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The strange thing is that we all should have known better, but the day was so nice and the people so enjoyable that no one really complained.

It was an event staged by a winery for a small group of media people, all of whom have been in the wine writing biz for decades, and the day was so lovely that it was decided we should sit on a patio under a cover to protect us from the sun.

And it was, at first, a great idea. The Sonoma morning had been relatively cool, and by noon, when we gathered for an aperitif, the temperature outside was still moderate.

But an hour passed before we actually sat down, and then the first wines were chilled whites, which was fine. The day was growing warmer, and we were, after all, under a cover of sorts that shielded us from direct sunlight.

By the time the main-course wines showed up, three terrific pinot noirs, the temperature on the patio had reached about 90 degrees, and even though the wines had been kept cool until they were served, they quickly reached about 80 degrees.

And this ruined the wines.

All this reminded me that for the most part, wines in the United States are usually served at the wrong temperature.

Start with reds. The old phrase about them being served at "room temperature" is absurd. Most rooms are around 70 degrees. Most reds taste pretty terrible at that temperature. Most reds are best at 60 degrees or even a bit lower.

The reason is that, especially with the way today's red wines are being made, most are soft and don't have much acidity — at least, not as much as they need to work with food when they are warm. Keeping reds cool at least allows them to retain some sort of balance with the foods with which they are to be paired.

Far too many restaurants in the United States still follow the old "red wine at room temp" rule, and this has led to a number of awkward moments, such as when I ask for an ice bucket for a red wine that was served at about 80 degrees.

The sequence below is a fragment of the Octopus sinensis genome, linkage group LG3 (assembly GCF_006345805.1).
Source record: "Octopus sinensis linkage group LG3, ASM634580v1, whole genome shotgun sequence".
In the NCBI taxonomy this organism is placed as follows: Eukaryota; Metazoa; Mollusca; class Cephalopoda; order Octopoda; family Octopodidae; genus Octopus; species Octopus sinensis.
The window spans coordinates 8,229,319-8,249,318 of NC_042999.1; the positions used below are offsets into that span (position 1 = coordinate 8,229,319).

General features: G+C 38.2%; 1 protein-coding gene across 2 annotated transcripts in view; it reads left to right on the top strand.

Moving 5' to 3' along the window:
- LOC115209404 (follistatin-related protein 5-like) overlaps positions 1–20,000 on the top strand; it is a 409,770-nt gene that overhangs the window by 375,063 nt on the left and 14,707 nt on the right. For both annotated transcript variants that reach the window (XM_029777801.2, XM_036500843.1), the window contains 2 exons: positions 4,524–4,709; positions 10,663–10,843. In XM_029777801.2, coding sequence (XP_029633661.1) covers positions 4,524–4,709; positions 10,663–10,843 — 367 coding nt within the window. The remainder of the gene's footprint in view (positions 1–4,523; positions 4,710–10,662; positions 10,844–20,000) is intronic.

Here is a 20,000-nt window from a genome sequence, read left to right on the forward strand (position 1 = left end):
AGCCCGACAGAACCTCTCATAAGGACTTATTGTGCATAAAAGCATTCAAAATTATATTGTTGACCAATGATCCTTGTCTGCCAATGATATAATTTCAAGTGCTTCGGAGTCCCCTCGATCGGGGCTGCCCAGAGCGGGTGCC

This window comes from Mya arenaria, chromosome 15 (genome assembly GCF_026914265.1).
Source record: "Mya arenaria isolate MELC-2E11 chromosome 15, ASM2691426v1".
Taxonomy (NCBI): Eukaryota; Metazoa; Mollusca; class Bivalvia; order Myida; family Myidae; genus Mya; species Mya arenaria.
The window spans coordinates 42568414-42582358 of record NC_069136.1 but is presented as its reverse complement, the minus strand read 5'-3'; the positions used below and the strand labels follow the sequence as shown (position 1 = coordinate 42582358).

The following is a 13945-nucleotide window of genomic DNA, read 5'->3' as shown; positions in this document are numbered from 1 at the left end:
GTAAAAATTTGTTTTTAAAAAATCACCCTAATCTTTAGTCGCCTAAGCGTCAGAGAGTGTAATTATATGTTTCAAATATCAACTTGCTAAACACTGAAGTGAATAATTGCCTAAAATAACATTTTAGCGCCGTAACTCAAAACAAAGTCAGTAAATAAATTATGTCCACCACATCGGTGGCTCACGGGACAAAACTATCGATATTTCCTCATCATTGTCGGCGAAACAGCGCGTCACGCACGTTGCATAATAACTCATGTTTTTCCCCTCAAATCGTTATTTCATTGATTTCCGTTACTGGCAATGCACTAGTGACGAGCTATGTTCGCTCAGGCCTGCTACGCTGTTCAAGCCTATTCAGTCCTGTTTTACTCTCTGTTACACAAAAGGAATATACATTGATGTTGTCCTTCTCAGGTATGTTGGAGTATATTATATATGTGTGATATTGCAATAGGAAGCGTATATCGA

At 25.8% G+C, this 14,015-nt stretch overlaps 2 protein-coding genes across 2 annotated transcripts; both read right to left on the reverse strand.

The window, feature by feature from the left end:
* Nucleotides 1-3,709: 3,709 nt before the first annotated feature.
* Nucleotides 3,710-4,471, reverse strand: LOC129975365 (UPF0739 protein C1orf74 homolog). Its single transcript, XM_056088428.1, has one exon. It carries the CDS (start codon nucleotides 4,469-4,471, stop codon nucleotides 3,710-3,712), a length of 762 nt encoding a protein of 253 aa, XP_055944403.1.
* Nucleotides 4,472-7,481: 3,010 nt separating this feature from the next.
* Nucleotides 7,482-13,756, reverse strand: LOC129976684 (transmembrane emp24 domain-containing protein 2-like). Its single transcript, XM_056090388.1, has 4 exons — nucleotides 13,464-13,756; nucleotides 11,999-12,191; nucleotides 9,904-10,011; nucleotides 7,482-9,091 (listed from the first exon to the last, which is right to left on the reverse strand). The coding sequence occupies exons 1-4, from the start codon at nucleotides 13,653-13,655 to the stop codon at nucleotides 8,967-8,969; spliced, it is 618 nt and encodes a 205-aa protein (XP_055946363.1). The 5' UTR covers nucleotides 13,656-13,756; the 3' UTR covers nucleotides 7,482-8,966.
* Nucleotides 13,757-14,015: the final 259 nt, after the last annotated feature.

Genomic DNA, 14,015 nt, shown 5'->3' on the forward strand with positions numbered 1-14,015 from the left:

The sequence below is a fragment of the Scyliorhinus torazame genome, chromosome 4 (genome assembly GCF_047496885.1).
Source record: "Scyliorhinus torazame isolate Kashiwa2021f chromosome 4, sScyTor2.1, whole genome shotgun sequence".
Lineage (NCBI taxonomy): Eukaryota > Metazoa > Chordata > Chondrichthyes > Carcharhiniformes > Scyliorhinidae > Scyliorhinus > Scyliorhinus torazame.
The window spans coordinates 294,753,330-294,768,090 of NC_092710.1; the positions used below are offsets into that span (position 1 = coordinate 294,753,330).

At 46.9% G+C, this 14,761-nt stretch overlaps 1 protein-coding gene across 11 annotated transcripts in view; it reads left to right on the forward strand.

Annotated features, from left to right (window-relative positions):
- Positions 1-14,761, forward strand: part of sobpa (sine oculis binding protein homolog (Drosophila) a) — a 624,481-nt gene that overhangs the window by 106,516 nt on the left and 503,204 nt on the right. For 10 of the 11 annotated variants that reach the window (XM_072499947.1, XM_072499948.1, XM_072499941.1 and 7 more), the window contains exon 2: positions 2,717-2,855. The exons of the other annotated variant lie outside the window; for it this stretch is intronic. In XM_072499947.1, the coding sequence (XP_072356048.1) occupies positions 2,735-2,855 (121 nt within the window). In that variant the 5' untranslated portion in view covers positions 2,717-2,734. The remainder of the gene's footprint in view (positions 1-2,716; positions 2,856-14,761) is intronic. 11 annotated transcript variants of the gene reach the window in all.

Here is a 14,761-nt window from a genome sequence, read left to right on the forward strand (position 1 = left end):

On a few occasions, waiters (the snooty ones) have advised me that red wine "isn't served chilled," to which I have replied that I merely want to get the wine to a drinkable level.

(One New York City waiter got almost pugilistic about this. After some invective from him, I advised him that I was buying the wine and I would do what I wanted to do with it. It was not a pretty scene.)

Most whites, on the other hand, are served far too cold. I mostly blame restaurants for this since most keep their wines in refrigerators that keep produce cold, as it should be kept, and this means at 40 degrees or even lower.

At such a temperature, most whites exhibit merely one trait: wetness. Very few wines should be served stone cold, and usually they are poor-quality wines you don't really want to taste anyway.

On the other hand, dry ros?wines and rieslings should be served relatively cold (though 40 is a bit too cold). I love dry riesling on a warm day, but if it's served too warm, the wine becomes flaccid and uninteresting.

The more floral grapes, such as muscat, gewurztraminer, and even many viogniers can stand up to a bit more chilling than chardonnay and sauvignon blanc, which are best at about 60 degrees — about the same as reds.

Sparkling wine and Champagne should be kept relatively cold to retain the effervescence, and dessert wines like Sauternes and Late Harvest Riesling should also be served chilled since their aromas can withstand that kind of handling. And chilling helps with the balance of the wine.

As for the three pinot noirs we had at lunch the other day, I'll have to try them in a cooler setting to understand them.

Sonoma County resident Dan Berger publishes a weekly wine newsletter, Dan Berger's Vintage Experiences.